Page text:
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chfa downpayment assistance

CHFA Loans – Connecticut Housing Finance Authority Mortgage Assistance

CHFA Mortgage Assistance for Connecticut Home Buyers

The Connecticut Housing Finance Authority, or CHFA, provides mortgage assistance programs to homebuyers in Connecticut. To receive CHFA mortgage assistance, you must be a first-time homebuyer or buying a home in a revitalization zone and qualify for CHFA assistance based on income. CHFA offers both low interest rate loans as well as downpayment assistance.

CHFA mortgages can be used to purchase single family homes, condos, multi-family homes, and even some mobile homes.

The current CHFA interest rate is 3.5% for government insured mortgage loans and 3.75% for non-insured mortgage loans.

CHFA First-Time Homebuyer Mortgages

Under the CHFA, first-time homebuyers and those who have not owned a home in over three years qualify for the First-Time Homeowner program. The Buyer, or borrower, must also mee

There are also income limits as well as property value limits for CHFA mortgages. The Buyer, or borrower, must make less than a certain amount, which is $87,800 for a home of 1 to 2 people, and $100,970 for a home of three or more people. There are also some income limit differences depending on the town you are looking to purchase in. The property value limits also vary by town. The income and property value limits for specific towns are listed here: CHFA Income & Value Limits by Town.

CHFA Down Payment Assistance

As a separate service from its low interest mortgage loans for low-income households, CHFA also offers downpayment and closing cost assistance. Down Payment Assistance is offered to borrowers who can afford to pay both loans but lack the savings to make the downpayment (less than $10,000.00 total household savings).

The minimum for Down Payment Assistance loan amount is $3,000, with the maximum being the minimum downpayment amount for the actual CHFA mortgage. In most cases, the Down Payment Assistance interest rate will match the CHFA mortgage interest rate, but it can vary and could be up to 6%.

CHFA Revitalization Zones

CHFA also offers mortgage assistance for homebuyers looking to purchase homes in certain areas marked for revitalization. These are areas where the Federal Government has determined would benefit from and increase in home ownership.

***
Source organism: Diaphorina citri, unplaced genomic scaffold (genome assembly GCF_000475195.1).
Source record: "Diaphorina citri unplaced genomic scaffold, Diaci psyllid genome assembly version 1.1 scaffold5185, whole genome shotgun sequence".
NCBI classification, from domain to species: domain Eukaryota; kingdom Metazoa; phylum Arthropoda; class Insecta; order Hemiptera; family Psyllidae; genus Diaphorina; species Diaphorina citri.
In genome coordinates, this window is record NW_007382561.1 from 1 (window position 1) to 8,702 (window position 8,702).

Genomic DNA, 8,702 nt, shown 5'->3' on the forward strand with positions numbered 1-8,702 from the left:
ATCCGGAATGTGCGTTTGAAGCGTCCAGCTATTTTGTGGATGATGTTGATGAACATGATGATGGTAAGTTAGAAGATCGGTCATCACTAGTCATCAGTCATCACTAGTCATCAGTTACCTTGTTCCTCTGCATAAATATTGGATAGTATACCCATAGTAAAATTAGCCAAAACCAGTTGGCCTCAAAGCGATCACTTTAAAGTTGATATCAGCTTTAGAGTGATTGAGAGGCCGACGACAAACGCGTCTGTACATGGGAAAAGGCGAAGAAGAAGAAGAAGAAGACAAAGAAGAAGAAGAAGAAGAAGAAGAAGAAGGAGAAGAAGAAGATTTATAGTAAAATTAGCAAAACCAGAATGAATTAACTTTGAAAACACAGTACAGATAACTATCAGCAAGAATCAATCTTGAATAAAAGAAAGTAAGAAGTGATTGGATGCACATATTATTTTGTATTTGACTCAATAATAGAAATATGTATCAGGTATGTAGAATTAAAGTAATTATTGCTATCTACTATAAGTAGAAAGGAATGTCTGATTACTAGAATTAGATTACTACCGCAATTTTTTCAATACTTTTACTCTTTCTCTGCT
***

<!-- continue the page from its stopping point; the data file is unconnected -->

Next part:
In the CHFA Revitalization Zones, the first-time homebuyer requirement is suspended, 1/4% reduction in CHFA published interest rate, income limits do not apply unless also seeking downpayment assistance, and mortgage insurance may be suspended.

In Connecticut, these revitalization areas include Ansonia, Bridgeport, Danbury, Derby, East Hartford, Groton, Hartford, Manchester, Mansfield, Meriden, Middletown, New Britain, New Haven, New London, Norwalk, Norwich, Stamford, Torrington, Windham and Waterbury.


The Lender you choose can give you more information about the details, costs, benefits and downsides of a CHFA mortgage. Click for a List of Participating CHFA Lenders

What is the Connecticut Real Estate Conveyance Tax?

What is a real estate conveyance tax?

A real estate conveyance tax is a tax paid by the “Transferor” in a real estate transaction, typically this is a Seller. However, there are some clever Sellers that put the burden of paying the conveyance tax on the Buyer in the real estate purchase and sale contract. The conveyance tax is paid BOTH to the State of Connecticut as well as to the municipality in which the property is located. The real estate conveyance tax MUST be paid to the Town Clerk (note: not the tax collector) at the time that the Deed transferring title is recorded on the land records. You must also present a completed  and signed OP-236 – Connecticut Real Estate Conveyance Tax Return. A fillable online version is available here.

How much is the real estate conveyance tax in Connecticut?